For those of you who remember the original Altra Superior from 2012 (review) or its more popular 1.5 version in 2013, this model emerged at what many would consider the end of the minimalist movement where trail runners and ultrarunners were moving toward a more moderate or even maximal end of the shoe spectrum. Yet, here was a shoe with an extremely low profile that was responsive, flexible, and provided a decent amount of protection. The Superior pioneered the removable rock plate with its Superior 1.5 which now looks positively retro and cool.
For several iterations, it seemed as though Altra was trying to beef up the Superior, edging closer in stack height to Altra’s moderately cushioned Lone Peak. This trend seemed to peak with the Superior 3.5 (review), a shoe that I found both more protective and somewhat frustrating to run in due to causing me some heel pain in runs longer than 20 miles. With the Lone Peak becoming more dialed in, the Superior 3.5 seemed a bit too clunky and heavy. In the Altra Superior 4 ($110), however, the company gets back to the roots of the Superior, shedding about two ounces of weight and creating a fun and nimble ride.
Altra Superior 4 Upper
A lot of weight savings takes place in this redesigned upper, which allows the Superior 4 to shed several ounces from version 3.5. An accommodating, seamless toebox with welded-on overlays is made of Quick-Dry Air Mesh that has some stretch to it. Initially, I was concerned about the low-profile toecap lacking protection from kicking rocks or catching toes, but after doing it several times I found it provided sufficient protection. The midfoot features a sort of wrap that is integrated into the lacing and burrito tongue, but this wrap also extends to the shoe’s heel cup. Combined with what feels like an insufficient number of eyelets, it seems impossible to dial in a foot-hugging fit that so many trail runners crave. I found the fit of the Superior 4 sufficient as I didn’t slide forward in the toebox, but on cambered or highly technical terrain my foot moved around and became irritated.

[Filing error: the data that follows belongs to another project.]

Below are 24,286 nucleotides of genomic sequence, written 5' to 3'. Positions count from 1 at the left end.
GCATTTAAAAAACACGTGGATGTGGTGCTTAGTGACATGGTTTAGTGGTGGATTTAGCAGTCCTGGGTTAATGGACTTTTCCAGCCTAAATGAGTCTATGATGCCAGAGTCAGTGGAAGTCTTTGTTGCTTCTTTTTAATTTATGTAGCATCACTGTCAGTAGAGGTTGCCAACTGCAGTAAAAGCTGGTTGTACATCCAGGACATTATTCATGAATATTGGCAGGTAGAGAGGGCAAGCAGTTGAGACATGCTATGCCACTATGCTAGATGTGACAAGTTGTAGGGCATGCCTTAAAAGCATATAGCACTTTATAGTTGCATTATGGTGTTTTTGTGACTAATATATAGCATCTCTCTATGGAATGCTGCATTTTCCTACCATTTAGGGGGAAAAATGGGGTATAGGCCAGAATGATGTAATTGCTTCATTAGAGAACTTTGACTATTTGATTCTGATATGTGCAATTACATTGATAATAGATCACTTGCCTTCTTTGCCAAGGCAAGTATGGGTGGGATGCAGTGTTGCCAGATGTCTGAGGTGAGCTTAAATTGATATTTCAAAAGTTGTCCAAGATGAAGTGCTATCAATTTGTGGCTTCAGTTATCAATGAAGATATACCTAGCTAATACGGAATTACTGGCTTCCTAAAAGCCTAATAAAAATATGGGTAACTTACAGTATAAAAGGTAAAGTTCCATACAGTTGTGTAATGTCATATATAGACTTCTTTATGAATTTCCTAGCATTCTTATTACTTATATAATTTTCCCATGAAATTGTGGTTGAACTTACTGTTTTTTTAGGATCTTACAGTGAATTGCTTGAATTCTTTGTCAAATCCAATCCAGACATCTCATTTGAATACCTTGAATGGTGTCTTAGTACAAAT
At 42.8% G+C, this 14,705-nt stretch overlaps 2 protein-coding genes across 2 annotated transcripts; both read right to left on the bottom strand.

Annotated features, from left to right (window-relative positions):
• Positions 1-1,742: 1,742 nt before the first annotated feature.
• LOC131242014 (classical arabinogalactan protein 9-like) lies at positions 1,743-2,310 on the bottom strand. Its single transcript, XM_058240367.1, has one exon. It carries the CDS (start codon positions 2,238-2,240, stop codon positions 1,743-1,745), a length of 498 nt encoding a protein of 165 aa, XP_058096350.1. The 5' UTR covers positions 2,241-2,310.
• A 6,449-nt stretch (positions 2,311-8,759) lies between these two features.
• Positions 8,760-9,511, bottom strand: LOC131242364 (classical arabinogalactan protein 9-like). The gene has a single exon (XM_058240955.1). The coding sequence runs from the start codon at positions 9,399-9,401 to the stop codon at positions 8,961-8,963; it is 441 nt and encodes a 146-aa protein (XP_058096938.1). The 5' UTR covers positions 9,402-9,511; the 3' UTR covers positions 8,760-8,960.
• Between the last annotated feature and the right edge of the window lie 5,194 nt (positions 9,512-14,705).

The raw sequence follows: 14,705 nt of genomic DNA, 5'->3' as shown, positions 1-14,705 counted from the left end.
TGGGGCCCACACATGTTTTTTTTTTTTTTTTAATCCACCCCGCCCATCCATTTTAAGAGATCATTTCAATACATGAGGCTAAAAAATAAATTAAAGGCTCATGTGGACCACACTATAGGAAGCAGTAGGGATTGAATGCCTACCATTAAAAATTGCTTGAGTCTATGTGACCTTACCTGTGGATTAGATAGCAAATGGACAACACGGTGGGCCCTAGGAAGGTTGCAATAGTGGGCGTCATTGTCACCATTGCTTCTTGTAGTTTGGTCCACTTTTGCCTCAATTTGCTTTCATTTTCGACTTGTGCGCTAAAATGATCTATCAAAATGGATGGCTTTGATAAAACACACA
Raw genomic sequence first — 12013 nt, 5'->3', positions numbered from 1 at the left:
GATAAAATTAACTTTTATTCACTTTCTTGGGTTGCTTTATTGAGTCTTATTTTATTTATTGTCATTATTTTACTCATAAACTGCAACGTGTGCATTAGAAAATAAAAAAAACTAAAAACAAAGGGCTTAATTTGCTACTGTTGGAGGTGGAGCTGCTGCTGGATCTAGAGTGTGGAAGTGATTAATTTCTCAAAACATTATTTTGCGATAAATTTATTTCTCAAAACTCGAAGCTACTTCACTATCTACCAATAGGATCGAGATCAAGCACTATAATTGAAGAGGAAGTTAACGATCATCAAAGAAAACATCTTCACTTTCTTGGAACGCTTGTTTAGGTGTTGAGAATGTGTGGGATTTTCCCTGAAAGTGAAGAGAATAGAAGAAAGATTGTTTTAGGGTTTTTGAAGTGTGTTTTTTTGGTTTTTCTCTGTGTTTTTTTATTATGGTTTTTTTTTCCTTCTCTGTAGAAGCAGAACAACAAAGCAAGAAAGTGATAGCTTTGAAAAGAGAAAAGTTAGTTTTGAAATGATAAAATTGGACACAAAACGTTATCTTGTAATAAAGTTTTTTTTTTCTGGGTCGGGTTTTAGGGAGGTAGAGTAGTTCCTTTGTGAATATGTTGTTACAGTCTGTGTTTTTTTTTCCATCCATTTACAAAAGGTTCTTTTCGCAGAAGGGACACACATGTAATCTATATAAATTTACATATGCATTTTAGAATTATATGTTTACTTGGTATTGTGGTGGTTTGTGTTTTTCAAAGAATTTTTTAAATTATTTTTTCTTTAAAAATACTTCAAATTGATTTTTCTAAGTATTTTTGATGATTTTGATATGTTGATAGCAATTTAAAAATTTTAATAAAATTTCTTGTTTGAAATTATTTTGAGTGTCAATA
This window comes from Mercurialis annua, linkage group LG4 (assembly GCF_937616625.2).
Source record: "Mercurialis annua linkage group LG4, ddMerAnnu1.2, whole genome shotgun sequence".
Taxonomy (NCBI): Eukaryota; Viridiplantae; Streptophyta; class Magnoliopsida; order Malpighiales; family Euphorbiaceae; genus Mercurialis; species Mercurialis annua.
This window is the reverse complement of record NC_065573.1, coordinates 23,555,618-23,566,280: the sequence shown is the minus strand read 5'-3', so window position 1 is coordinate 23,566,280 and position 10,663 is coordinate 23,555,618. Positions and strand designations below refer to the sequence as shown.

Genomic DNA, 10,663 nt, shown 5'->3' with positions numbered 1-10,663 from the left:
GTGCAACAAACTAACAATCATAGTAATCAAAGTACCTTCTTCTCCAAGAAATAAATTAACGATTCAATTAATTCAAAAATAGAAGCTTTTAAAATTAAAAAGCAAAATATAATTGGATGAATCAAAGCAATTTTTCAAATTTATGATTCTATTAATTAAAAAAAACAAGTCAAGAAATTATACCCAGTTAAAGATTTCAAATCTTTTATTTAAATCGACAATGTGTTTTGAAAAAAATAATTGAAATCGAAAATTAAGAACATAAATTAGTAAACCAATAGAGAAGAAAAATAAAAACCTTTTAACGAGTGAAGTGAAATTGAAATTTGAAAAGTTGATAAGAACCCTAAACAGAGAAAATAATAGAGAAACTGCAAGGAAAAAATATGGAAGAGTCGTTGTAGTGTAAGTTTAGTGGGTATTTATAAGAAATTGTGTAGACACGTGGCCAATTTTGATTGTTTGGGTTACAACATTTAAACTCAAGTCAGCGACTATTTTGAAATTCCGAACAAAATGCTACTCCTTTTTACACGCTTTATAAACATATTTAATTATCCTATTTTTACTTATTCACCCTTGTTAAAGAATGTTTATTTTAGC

The burrito tongue is a very nice feature in this shoe that does not bunch or cause pressure and it reminds me of the Brooks Green Silence’s tongue which is a cult fave among shoe geeks. However, a fatal production flaw that Altra made was in using comically long shoelaces in the Superior 4. For a shoe that was designed with so much attention to detail, it seems ridiculous that this model shipped with horrendously long shoelaces. Honestly, I’d expected that in 2019 shoelaces would be completely obsolete in running shoes, and every company would be using a quicklace system, a la Salomon, which would also improve the ability to dial in fit in the Superior 4.
The heel cup of the Superior 4 is highly flexible and really lends nothing in the way of structural support. I feel like I’m returning to a true minimalist shoe when I run in them, and runners needing additional medial or lateral support should look elsewhere.
Altra Superior 4 Midsole
Traditionally, the Altra Superior had an 18mm stack height. That stack height was increased to 19mm in the Superior 3.5. Now, with the Superior 4 we see a stack height of 21mm which makes this the most forgiving Superior ever in terms of responsive, yet soft, cushioning. I really enjoyed the increased cushioning and I had far less issues with my heel and feet getting beat up in the Superior 4. Altra uses its new Quantic midsole material which seemed to hold up well during the approximately 200 miles I have in this shoe. The Quantic material feels more poppy than A-Bound and it seems to compress less. I’m still a major fan of Altra’s EGO midsole material used on the Escalante 1.5 and King MT, and I wish they would extend the EGO midsole across more shoes in the line-up.